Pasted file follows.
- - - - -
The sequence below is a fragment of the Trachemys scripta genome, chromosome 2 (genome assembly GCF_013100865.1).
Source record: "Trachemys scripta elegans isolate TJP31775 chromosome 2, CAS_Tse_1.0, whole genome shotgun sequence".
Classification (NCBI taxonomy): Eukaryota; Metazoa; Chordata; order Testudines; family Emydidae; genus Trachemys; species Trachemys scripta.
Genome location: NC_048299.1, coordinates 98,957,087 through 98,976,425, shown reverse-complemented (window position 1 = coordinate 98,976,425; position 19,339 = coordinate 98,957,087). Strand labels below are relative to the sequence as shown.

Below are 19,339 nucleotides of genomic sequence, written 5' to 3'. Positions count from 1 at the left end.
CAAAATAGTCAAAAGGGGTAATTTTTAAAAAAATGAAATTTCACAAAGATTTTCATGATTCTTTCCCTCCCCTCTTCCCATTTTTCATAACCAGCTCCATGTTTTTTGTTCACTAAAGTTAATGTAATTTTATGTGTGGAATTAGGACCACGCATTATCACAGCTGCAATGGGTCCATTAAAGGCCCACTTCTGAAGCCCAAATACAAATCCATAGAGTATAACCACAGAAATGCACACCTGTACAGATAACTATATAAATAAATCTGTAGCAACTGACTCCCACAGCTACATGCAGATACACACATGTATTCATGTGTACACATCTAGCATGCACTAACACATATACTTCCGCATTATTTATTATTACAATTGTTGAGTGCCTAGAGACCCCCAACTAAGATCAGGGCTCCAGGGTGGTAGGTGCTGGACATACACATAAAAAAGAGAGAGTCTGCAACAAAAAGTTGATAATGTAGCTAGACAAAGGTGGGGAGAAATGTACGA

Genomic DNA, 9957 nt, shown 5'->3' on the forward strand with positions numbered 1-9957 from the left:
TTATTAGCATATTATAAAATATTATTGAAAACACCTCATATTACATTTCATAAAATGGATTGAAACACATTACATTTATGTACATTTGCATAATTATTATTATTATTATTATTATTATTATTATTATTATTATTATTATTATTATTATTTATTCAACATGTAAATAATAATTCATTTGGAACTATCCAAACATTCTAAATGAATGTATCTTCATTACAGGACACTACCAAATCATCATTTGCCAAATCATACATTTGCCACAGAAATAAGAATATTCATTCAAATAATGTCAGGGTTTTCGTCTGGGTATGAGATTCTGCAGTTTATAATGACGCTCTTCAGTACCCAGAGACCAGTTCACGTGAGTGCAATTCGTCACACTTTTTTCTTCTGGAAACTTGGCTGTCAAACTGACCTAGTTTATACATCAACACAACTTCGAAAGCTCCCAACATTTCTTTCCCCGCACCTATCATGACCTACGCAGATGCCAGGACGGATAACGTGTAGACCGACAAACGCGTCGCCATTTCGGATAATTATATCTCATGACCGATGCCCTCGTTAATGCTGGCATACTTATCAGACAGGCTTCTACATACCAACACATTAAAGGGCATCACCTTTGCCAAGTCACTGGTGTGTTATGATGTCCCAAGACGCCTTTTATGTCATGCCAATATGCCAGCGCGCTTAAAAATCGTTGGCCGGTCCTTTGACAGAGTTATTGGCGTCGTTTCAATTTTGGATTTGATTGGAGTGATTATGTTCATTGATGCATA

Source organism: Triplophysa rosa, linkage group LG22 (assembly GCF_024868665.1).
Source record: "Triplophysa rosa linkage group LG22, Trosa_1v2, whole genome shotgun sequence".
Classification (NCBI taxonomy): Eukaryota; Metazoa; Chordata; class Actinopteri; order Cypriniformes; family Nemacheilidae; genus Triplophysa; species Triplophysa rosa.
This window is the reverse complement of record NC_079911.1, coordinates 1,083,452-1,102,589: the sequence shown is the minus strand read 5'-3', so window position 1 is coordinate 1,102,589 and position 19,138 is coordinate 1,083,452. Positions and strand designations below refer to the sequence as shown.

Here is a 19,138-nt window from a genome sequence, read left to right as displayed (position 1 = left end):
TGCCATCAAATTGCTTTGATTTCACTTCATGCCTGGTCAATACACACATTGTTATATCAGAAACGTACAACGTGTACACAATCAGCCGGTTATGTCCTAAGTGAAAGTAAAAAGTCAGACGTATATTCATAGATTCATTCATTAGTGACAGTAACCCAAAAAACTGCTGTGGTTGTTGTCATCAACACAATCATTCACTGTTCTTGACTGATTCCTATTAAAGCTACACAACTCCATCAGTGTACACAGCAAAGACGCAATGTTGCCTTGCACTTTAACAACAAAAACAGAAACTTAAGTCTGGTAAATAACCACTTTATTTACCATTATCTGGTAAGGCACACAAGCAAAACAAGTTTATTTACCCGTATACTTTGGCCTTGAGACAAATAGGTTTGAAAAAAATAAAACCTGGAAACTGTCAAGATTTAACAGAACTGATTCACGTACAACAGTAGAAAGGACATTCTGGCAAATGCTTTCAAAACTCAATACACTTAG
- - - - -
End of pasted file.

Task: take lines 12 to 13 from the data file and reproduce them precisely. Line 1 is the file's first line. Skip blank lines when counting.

This window is the reverse complement of record NC_079911.1, coordinates 1,083,452-1,102,589: the sequence shown is the minus strand read 5'-3', so window position 1 is coordinate 1,102,589 and position 19,138 is coordinate 1,083,452. Positions and strand designations below refer to the sequence as shown.

Here is a 19,138-nt window from a genome sequence, read left to right as displayed (position 1 = left end):